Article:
Person:Guigues d'Albon (2)

Guigues d'Albon, III
b.Bet 1050 and 1060 Albon, France
m. 27 Apr 1050
  1. Guigues d'Albon, IIIBet 1050 & 1060 - 1125
m. Bef 1107
  1. Garsende d'AlbonAbt 1088 - Aft 1102
  2. Guigues _____, Dauphin of Vienne IVAbt 1090 & 1100 - 1142
  3. Maud _____, Countess of Albon1112 - Aft 1148
  4. Humbert d'Albon, Archbishop of Vienne - 1147
  • HGuigues d'Albon, IIIBet 1050 & 1060 - 1125
Facts and Events
Name Guigues d'Albon, III
Alt Name Guigues III of Albon
Alt Name Guigues _____, Count of Albon & Grenoble III
Alt Name The Fat
Alt Name Guiges (Grenoble) De Albon, VIII
Alt Name[2] Guigues (V) _____, Comte d'Albon
Gender Male
Alt Birth[2] bet abt 1050 and 1070
Birth[1] Bet 1050 and 1060 Albon, France
Marriage Bef 1107 to Matilda of Sicily
Alt Marriage Abt 1108 to Matilda of Sicily
Marriage to Unknown
Death[2] 21 Dec 1125 Ste-rambert D'albon, Val-d'Isère, Savoie, Rhône-Alpes, France
Alt Death[1] 1133
Reference Number[1] Q3119515?
Questionable information identified by WeRelate automation
To fix:Invalid date(s); edit the page to see message(s)

the text in this section is copied from an article in Wikipedia

Guigues the Old, count of Albon, called Guigues III (b 1050/1060 d 1133) was a Count of Albon from 1079, when the County of Vienne, then in the possession of the Archdiocese of Vienne, was divided between him and Humbert I of Savoy, who received Maurienne.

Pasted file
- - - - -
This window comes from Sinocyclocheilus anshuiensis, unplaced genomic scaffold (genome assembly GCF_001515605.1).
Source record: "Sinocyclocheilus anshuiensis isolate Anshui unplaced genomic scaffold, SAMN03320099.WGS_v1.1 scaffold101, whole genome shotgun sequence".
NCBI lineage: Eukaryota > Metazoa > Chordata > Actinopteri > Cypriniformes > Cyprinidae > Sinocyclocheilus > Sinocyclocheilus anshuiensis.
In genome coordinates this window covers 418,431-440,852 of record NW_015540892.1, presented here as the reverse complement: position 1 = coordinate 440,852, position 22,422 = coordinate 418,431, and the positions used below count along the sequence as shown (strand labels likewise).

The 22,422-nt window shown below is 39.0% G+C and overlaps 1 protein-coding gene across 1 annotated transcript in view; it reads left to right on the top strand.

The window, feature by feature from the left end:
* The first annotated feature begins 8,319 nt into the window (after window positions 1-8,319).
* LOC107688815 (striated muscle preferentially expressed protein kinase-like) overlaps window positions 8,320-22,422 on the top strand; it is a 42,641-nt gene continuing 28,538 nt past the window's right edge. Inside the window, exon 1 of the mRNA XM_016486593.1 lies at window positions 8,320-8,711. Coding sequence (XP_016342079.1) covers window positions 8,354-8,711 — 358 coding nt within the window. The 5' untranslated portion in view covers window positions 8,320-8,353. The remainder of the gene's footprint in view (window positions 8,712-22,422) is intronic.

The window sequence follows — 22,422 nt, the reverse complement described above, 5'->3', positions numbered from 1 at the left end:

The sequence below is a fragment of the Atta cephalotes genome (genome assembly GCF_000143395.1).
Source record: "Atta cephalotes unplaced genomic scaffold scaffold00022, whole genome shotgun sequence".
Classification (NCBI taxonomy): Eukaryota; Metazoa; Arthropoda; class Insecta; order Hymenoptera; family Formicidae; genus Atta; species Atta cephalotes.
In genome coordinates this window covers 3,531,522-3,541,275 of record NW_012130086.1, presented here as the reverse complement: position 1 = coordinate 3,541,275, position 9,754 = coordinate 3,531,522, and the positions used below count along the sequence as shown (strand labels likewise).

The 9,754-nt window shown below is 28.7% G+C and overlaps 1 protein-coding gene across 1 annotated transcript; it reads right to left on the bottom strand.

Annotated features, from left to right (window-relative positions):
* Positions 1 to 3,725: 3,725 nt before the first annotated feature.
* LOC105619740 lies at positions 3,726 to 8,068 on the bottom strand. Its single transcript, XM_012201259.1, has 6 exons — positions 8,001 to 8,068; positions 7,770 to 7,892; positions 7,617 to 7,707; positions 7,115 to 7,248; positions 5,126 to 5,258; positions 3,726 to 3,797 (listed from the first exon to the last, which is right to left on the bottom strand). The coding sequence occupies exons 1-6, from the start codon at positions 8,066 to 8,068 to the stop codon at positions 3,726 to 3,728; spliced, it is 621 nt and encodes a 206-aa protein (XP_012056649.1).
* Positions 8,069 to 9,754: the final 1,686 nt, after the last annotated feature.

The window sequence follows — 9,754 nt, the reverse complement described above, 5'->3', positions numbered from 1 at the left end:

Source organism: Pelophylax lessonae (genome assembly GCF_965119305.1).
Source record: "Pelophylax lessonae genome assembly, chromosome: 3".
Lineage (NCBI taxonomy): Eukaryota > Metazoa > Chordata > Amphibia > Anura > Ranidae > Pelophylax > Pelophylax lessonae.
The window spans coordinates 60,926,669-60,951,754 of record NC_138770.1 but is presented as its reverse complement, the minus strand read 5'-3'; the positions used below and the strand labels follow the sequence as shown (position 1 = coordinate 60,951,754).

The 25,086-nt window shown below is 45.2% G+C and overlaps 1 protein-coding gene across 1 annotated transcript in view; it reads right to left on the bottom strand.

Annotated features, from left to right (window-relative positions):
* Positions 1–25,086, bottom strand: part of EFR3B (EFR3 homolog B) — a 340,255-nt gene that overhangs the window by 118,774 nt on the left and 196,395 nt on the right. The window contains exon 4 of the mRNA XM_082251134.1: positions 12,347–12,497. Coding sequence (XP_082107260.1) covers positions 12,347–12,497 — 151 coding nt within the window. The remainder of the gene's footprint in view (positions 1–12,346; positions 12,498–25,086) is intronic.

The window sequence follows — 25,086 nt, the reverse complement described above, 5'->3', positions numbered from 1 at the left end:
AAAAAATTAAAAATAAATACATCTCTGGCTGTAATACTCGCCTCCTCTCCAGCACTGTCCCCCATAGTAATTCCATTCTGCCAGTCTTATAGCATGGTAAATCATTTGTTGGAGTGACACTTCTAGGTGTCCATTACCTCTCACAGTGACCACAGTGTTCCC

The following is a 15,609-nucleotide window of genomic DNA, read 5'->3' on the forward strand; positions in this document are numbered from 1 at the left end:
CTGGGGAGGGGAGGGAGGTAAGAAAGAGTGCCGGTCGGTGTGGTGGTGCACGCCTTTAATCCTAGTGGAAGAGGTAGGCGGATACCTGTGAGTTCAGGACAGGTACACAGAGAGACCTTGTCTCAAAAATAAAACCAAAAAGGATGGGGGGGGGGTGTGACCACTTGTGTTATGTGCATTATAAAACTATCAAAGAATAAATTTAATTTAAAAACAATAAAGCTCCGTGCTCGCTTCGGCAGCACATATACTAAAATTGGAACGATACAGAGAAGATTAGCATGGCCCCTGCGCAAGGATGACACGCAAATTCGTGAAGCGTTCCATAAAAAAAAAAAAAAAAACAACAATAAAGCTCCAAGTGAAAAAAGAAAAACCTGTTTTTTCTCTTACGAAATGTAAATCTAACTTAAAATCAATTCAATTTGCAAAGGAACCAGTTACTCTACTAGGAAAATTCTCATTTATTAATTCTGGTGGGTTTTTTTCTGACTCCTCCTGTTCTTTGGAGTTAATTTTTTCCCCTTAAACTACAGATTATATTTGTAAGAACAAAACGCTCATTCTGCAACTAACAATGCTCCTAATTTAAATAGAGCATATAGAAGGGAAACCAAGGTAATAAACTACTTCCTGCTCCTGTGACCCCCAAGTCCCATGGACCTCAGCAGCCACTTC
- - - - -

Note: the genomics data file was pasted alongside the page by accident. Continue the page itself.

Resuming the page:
He was the son of Guigues II of Albon and Petronille. There is no source which records her parents or ancestry. His ancestors were lords of the castle of Albon and counts (comites) in the Grésivaudan and Briançonnais.

Guigues's reign was marked by continual strife with Hugh of Châteauneuf, Bishop of Grenoble, over the suzerainty of certain church lands in the Grésivaudan. Hugh accused the count of usurping the lands with the help of the Bishop Mallem and invented fantastic stories to back up his claim to the disputed estates. Finally an accord was signed between Guigues and the bishop in 1099. Guigues returned the ecclesiastic land, while Hugh recognised the authority of the count in the vicinity of Grenoble.

In 1095, Guigues contracted an exemplary marriage with the high-born Matilda, long thought to be the daughter of Edgar the Aetheling, but now thought more likely to have been a daughter of Roger I of Sicily, the Great Count, and his third wife, Adelaide del Vasto.

In 1129, Guigues benefited further from the division of the Viennois between himself and Amadeus III of Savoy. Four years later, he died, leaving as his heir Guigues IV "dauphin" (died 28 June 1142) and a second son, Humbert, Archbishop of Vienne (died 26 June 1147). He had a third son Guigues "the elder" who was living in 1105 and died young. He also had three daughters:

This page uses content from the English Wikipedia. The original content was at Guigues III of Albon. The list of authors can be seen in the page history. As with WeRelate, the content of Wikipedia is available under the Creative Commons Attribution/Share-Alike License.
  1. 1.0 1.1 1.2 Guigues III of Albon, in Wikipedia: The Free Encyclopedia.
  2. 2.0 2.1 2.2 GUIGUES [V] ([1050/70]-21 Dec 1125), in Cawley, Charles. Medieval Lands: A prosopography of medieval European noble and royal families.